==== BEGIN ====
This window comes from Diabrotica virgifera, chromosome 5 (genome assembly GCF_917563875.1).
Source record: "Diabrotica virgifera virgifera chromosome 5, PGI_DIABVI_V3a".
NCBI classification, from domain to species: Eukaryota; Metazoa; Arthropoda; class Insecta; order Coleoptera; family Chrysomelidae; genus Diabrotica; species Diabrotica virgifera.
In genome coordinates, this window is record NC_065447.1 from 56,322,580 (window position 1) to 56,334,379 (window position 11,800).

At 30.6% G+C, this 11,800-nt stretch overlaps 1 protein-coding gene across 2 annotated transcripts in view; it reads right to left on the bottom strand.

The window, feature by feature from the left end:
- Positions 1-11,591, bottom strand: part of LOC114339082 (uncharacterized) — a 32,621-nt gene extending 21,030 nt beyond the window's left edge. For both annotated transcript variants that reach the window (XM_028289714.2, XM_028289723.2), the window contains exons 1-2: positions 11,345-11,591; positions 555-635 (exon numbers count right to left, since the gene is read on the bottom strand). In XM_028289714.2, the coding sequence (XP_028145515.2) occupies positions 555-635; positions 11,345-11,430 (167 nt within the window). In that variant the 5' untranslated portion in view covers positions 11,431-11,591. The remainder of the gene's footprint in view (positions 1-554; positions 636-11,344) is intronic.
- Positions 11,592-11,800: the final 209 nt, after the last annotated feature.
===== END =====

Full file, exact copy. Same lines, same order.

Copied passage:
This window comes from Diabrotica virgifera, chromosome 5 (genome assembly GCF_917563875.1).
Source record: "Diabrotica virgifera virgifera chromosome 5, PGI_DIABVI_V3a".
NCBI classification, from domain to species: Eukaryota; Metazoa; Arthropoda; class Insecta; order Coleoptera; family Chrysomelidae; genus Diabrotica; species Diabrotica virgifera.
In genome coordinates, this window is record NC_065447.1 from 56,322,580 (window position 1) to 56,334,379 (window position 11,800).

At 30.6% G+C, this 11,800-nt stretch overlaps 1 protein-coding gene across 2 annotated transcripts in view; it reads right to left on the bottom strand.

The window, feature by feature from the left end:
- Positions 1-11,591, bottom strand: part of LOC114339082 (uncharacterized) — a 32,621-nt gene extending 21,030 nt beyond the window's left edge. For both annotated transcript variants that reach the window (XM_028289714.2, XM_028289723.2), the window contains exons 1-2: positions 11,345-11,591; positions 555-635 (exon numbers count right to left, since the gene is read on the bottom strand). In XM_028289714.2, the coding sequence (XP_028145515.2) occupies positions 555-635; positions 11,345-11,430 (167 nt within the window). In that variant the 5' untranslated portion in view covers positions 11,431-11,591. The remainder of the gene's footprint in view (positions 1-554; positions 636-11,344) is intronic.
- Positions 11,592-11,800: the final 209 nt, after the last annotated feature.